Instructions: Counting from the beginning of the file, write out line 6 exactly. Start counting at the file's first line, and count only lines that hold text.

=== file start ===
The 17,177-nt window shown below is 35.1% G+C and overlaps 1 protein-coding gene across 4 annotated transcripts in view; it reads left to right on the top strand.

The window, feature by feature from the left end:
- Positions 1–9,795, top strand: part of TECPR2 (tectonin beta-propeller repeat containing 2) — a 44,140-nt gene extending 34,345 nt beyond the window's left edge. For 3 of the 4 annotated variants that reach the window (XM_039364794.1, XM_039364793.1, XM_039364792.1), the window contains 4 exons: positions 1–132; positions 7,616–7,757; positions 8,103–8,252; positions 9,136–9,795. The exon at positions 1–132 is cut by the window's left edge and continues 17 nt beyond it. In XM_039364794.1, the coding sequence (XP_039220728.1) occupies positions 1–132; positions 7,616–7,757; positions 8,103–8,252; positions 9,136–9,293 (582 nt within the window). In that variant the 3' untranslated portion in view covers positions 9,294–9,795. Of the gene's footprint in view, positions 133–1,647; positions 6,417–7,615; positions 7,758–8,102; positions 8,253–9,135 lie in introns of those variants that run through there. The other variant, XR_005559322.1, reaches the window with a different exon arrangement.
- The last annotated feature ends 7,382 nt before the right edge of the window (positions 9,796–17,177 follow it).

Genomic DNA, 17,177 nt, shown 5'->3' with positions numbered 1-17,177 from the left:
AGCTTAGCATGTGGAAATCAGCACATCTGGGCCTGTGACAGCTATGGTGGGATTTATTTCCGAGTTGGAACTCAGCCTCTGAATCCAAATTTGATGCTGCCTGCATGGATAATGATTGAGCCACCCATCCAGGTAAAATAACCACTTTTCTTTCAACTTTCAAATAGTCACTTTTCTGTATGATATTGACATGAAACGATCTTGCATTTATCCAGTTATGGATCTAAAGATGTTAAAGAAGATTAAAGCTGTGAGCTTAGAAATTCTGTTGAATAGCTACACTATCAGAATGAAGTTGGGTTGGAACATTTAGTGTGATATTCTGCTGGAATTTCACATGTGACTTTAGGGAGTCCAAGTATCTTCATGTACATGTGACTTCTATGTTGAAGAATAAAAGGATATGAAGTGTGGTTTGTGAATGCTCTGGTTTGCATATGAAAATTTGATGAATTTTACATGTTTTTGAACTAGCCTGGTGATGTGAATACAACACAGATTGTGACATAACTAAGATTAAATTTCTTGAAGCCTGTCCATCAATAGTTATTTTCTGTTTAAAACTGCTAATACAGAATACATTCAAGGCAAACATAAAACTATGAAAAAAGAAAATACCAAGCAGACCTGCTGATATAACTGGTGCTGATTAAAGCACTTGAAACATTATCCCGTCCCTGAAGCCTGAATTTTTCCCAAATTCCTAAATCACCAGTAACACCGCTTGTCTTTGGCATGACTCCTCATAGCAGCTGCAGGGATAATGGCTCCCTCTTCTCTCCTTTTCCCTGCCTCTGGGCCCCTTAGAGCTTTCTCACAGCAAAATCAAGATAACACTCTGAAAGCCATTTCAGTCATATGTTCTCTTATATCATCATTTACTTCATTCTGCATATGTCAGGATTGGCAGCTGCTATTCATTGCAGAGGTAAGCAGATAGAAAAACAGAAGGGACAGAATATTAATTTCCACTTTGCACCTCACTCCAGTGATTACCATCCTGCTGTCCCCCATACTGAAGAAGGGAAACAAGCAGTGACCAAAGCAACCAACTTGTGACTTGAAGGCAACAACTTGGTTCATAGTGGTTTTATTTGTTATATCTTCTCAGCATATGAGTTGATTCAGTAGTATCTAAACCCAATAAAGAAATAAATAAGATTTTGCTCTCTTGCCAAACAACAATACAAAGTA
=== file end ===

AGCTTAGCATGTGGAAATCAGCACATCTGGGCCTGTGACAGCTATGGTGGGATTTATTTCCGAGTTGGAACTCAGCCTCTGAATCCAAATTTGATGCTGCCTGCATGGATAATGATTGAGCCACCCATCCAGGTAAAATAACCACTTTTCTTTCAACTTTCAAATAGTCACTTTTCTGTATGATATTGACATGAAACGATCTTGCATTTATCCAGTTATGGATCTAAAGATGTTAAAGAAGATTAAAGCTGTGAGCTTAGAAATTCTGTTGAATAGCTACACTATCAGAATGAAGTTGGGTTGGAACATTTAGTGTGATATTCTGCTGGAATTTCACATGTGACTTTAGGGAGTCCAAGTATCTTCATGTACATGTGACTTCTATGTTGAAGAATAAAAGGATATGAAGTGTGGTTTGTGAATGCTCTGGTTTGCATATGAAAATTTGATGAATTTTACATGTTTTTGAACTAGCCTGGTGATGTGAATACAACACAGATTGTGACATAACTAAGATTAAATTTCTTGAAGCCTGTCCATCAATAGTTATTTTCTGTTTAAAACTGCTAATACAGAATACATTCAAGGCAAACATAAAACTATGAAAAAAGAAAATACCAAGCAGACCTGCTGATATAACTGGTGCTGATTAAAGCACTTGAAACATTATCCCGTCCCTGAAGCCTGAATTTTTCCCAAATTCCTAAATCACCAGTAACACCGCTTGTCTTTGGCATGACTCCTCATAGCAGCTGCAGGGATAATGGCTCCCTCTTCTCTCCTTTTCCCTGCCTCTGGGCCCCTTAGAGCTTTCTCACAGCAAAATCAAGATAACACTCTGAAAGCCATTTCAGTCATATGTTCTCTTATATCATCATTTACTTCATTCTGCATATGTCAGGATTGGCAGCTGCTATTCATTGCAGAGGTAAGCAGATAGAAAAACAGAAGGGACAGAATATTAATTTCCACTTTGCACCTCACTCCAGTGATTACCATCCTGCTGTCCCCCATACTGAAGAAGGGAAACAAGCAGTGACCAAAGCAACCAACTTGTGACTTGAAGGCAACAACTTGGTTCATAGTGGTTTTATTTGTTATATCTTCTCAGCATATGAGTTGATTCAGTAGTATCTAAACCCAATAAAGAAATAAATAAGATTTTGCTCTCTTGCCAAACAACAATACAAAGTA